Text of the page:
Can creatine supplements aid long COVID patients?

Can creatine supplements aid long COVID patients?

Dietary Creatine: Alleviating Post-COVID Fatigue and Improving Overall Symptoms

creatine supplements

Getting more creatine through diet could help alleviate chronic fatigue after long COVID, according to research.

Dietary creatine has been found to potentially alleviate the symptoms of post-viral fatigue syndrome, also known as PVFS, experienced by individuals with long COVID. This small-scale study sheds light on a potential solution that could provide relief to those suffering from the extended effects of SARS-CoV-2 infection.

Creatine, often used as a workout supplement in recent times, plays a crucial role in enabling cells to produce and utilize energy throughout the body. In this study, participants who were given creatine for a span of six months after reporting long COVID symptoms experienced improvements in various areas such as fatigue, body aches, loss of taste, breathing problems, and concentration issues. These results were compared to a control group that received a placebo.

Long COVID can present individuals with a range of bewildering symptoms, including sleep problems, dizziness, chest pain, depression, and anxiety. People affected by post-viral fatigue syndrome may struggle with activities that were once effortless and may experience unsatisfying sleep, as well as difficulty recovering after physical exertion.

The study, which took place in Germany, monitored the effects of creatine on twelve individuals aged between 18 and 65, all of whom had confirmed COVID-19 infections within the previous three months. Each participant reported at least one persistent post-COVID symptom such as breathing problems, loss of smell or taste, lung pain, body aches, or difficulties concentrating.

Half of the participants were given four grams of dietary creatine daily in the form of Creavitalis, a food ingredient manufactured by Alzchem GmbH. The other half received an equal amount of a placebo called inulin. The study received funding from Alzchem GmbH and the Provincial Secretariat for Higher Education and Scientific Research in Trostberg, Germany.

The results of the study were published in Food Science and Nutrition, revealing that the group receiving dietary creatine experienced significant improvements in various symptoms. However, while dietary creatine seemed promising, it is important to note that the results should be interpreted with caution.

What is creatine?

Creatine is a naturally occurring substance in the human body. It exists in the form of phosphocreatine, which plays a vital role in maintaining the appropriate levels of adenosine triphosphate (ATP), a compound crucial for various cellular functions. Such functions include muscle contraction, ion pumping, vesicle trafficking, and cytoskeletal rearrangement, among others.

Dr. Sergej Ostojic, the corresponding author of the study, hypothesized that creatine’s favorable effects in long COVID may be attributed not only to its role in recycling ATP for energy metabolism in the brain and skeletal muscle but also to its anti-inflammatory, antioxidant, and neuromodulatory properties.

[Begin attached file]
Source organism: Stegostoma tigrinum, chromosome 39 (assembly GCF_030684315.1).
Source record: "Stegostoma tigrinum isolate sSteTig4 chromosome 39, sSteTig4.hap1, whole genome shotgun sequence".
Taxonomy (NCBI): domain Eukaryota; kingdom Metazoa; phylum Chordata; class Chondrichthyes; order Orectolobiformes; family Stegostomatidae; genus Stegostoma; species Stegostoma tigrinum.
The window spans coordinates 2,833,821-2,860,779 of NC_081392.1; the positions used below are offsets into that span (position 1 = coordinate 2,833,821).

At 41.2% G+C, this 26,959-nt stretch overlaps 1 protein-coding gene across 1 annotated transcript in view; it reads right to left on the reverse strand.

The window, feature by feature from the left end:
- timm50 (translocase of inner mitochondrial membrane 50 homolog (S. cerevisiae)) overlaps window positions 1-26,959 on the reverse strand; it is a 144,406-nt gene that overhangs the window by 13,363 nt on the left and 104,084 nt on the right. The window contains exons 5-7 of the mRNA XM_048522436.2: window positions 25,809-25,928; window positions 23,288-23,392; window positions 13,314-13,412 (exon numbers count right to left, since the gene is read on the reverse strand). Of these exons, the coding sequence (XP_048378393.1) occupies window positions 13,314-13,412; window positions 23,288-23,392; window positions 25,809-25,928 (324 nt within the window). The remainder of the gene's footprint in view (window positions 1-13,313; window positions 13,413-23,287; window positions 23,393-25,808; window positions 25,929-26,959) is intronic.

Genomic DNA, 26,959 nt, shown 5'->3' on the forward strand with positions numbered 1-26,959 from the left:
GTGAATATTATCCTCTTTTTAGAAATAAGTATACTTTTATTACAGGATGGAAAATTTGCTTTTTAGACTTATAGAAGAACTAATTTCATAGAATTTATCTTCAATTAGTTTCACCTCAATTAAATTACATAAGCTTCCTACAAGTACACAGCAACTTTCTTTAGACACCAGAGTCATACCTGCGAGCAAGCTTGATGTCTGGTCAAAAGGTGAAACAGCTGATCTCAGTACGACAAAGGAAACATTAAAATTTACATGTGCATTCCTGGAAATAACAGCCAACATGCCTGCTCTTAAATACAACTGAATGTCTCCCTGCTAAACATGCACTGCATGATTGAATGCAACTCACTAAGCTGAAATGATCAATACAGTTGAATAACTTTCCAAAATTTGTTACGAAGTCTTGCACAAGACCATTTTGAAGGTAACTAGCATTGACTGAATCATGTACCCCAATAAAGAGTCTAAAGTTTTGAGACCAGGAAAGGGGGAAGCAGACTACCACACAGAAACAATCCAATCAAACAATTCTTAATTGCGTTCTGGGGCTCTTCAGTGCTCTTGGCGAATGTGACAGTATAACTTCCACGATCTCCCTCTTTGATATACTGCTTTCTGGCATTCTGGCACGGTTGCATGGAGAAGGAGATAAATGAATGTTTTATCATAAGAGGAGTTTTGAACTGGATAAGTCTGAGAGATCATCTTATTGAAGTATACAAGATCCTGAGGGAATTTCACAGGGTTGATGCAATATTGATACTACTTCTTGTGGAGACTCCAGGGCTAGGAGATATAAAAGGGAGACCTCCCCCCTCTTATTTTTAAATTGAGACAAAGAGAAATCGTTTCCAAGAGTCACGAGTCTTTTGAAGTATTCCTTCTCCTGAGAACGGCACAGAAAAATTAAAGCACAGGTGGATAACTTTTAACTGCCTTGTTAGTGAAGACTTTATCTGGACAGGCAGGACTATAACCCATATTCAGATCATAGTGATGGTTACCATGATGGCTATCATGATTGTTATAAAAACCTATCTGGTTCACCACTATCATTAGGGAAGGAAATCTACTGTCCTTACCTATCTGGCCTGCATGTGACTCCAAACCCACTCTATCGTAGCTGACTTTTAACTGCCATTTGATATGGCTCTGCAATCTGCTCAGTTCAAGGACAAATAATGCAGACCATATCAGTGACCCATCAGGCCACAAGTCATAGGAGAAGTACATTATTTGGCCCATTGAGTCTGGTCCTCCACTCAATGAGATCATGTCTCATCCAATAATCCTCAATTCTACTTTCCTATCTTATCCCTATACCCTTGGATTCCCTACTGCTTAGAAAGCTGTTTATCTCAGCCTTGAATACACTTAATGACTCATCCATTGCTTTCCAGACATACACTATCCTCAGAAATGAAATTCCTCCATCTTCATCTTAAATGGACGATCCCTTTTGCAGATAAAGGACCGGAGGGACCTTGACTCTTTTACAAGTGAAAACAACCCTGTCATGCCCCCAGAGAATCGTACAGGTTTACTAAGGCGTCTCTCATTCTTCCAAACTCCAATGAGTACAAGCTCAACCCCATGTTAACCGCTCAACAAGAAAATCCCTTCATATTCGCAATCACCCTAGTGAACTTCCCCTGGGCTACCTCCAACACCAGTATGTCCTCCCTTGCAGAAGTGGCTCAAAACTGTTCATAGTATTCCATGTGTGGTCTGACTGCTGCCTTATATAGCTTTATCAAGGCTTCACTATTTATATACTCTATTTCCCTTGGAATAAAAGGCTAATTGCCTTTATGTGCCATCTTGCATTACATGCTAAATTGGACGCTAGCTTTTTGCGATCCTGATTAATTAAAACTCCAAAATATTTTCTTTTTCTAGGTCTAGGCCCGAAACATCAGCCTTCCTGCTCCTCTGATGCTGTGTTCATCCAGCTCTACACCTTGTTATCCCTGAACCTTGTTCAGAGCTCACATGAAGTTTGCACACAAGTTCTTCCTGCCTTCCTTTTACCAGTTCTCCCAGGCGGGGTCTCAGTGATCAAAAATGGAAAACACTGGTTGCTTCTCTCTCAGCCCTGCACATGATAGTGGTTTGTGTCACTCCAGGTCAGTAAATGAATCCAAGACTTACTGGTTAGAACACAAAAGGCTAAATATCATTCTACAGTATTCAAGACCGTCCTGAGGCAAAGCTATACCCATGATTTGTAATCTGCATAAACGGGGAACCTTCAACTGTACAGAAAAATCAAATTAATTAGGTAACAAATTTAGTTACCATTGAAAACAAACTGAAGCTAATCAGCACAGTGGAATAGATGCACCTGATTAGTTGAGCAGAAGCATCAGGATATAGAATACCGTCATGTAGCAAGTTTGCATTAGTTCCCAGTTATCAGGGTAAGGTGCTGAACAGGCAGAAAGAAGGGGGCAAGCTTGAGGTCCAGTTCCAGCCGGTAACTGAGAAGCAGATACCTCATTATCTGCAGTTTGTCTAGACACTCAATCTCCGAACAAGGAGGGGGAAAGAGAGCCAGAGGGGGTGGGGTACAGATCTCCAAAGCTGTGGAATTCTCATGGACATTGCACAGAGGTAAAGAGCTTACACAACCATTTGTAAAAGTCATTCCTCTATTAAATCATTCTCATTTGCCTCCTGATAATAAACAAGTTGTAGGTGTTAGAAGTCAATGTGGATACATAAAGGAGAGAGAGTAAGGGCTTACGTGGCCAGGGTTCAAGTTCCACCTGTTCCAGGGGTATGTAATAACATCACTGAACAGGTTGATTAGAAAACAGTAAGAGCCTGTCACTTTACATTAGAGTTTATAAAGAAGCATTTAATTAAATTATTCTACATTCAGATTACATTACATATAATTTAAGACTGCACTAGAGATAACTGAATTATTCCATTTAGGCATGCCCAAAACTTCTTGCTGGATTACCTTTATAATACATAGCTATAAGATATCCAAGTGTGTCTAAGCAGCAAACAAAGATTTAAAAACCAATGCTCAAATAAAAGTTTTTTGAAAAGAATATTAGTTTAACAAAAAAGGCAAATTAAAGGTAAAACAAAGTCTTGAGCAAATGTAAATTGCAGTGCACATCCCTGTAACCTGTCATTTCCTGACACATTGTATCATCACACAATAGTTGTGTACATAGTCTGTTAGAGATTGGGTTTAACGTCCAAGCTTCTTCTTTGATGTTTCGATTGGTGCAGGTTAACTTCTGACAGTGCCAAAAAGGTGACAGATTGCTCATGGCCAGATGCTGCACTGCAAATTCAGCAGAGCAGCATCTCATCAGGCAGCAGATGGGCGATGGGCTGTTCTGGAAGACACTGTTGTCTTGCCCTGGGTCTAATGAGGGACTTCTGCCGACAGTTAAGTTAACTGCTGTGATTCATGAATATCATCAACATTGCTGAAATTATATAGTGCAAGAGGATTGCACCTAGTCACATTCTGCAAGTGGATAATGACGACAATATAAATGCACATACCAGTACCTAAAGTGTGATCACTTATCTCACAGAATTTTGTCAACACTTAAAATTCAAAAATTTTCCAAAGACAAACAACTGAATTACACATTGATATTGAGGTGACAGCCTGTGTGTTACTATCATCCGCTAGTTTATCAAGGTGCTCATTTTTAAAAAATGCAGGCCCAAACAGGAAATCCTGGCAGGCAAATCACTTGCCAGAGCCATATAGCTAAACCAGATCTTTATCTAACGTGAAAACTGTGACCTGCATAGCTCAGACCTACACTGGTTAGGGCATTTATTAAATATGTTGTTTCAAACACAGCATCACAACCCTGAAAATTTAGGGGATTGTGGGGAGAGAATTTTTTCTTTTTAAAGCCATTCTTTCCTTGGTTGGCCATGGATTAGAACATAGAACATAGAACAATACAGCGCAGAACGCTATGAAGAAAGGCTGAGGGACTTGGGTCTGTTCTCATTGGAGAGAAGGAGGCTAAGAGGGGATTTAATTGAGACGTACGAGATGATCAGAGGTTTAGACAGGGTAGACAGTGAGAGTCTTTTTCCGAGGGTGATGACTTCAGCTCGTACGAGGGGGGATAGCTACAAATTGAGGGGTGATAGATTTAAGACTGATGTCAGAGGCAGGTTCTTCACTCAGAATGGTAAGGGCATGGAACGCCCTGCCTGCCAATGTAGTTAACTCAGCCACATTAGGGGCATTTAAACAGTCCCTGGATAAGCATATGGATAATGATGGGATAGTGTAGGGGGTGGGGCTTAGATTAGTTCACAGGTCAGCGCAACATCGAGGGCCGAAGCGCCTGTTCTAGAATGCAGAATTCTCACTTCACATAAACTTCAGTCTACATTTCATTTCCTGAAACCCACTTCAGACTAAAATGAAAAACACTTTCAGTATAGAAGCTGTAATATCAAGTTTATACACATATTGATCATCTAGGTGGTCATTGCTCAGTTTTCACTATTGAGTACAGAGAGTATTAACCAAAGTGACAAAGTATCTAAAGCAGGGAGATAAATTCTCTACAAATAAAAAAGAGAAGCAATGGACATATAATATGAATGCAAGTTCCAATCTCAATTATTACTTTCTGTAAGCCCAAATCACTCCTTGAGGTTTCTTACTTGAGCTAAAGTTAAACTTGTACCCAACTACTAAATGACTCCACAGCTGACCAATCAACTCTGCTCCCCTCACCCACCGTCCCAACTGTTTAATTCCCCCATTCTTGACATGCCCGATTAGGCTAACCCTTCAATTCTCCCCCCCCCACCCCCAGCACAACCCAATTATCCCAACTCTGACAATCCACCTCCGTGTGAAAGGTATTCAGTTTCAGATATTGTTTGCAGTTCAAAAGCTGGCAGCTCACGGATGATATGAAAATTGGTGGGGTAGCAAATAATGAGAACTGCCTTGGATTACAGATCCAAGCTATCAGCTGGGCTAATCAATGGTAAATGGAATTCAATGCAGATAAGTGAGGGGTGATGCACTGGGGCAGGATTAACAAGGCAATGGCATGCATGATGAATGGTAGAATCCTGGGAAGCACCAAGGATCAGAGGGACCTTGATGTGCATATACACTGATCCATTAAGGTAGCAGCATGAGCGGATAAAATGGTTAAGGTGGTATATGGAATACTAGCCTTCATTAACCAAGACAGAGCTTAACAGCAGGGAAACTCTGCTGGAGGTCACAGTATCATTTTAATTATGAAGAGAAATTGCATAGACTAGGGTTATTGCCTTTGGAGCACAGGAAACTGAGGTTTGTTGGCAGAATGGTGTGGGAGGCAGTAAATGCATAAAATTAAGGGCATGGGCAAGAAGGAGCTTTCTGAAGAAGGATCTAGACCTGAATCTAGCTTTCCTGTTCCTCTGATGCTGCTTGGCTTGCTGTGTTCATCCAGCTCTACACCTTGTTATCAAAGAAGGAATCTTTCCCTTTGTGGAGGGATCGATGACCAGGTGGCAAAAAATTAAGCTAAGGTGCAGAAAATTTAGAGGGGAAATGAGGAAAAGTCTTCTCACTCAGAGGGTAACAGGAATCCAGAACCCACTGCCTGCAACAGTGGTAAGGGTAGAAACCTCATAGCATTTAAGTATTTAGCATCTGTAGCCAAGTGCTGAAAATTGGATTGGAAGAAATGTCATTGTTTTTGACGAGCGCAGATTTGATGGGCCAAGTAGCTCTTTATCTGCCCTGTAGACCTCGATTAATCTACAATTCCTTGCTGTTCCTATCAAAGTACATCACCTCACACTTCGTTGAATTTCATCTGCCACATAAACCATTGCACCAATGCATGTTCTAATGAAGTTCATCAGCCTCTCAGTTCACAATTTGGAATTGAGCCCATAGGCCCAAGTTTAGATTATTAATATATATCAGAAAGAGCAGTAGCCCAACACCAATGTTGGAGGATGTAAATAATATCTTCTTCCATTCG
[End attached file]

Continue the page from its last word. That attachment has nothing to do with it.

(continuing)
However, Professor Andrew R. Lloyd, an infectious disease physician and director of the University of New South Wales (UNSW) Fatigue Clinic and Research Program, who was not involved in the study, raised concerns about the assumptions made in the research. He stated that there is currently no evidence of creatine deficiency in post-viral fatigue states, fibromyalgia, or long COVID. While there might be lower levels of creatine in the brains and muscles of long COVID patients, this may not necessarily indicate a deficiency.

Although the study design was generally well-executed, Professor Lloyd believes that it was too small to draw significant conclusions. Dr. Ostojic acknowledges this limitation but emphasizes that the study remains statistically sound. Due to the difficulties and high costs associated with recruitment, only a limited number of participants were included in the study.

Additional, larger-scale studies are necessary to further investigate creatine’s potential benefits on long COVID patients. It would also be beneficial to examine the impact of creatine supplementation on specific subgroups, such as the elderly, more severe COVID-19 cases, unvaccinated individuals, and those receiving additional interventions like breathing exercises, physiotherapy, or psychological support.

Regarding safety, Dr. Ostojic reports that the study did not reveal any major side effects of creatine intake. However, in-depth analysis and independent replication of the study’s findings are still required.

In conclusion, this study suggests that dietary creatine supplementation may have positive effects on post-COVID symptoms, including fatigue and other associated issues. While further research is needed to confirm these findings, the potential benefits of creatine in alleviating long COVID symptoms provide hope for individuals seeking relief from the lingering effects of the virus.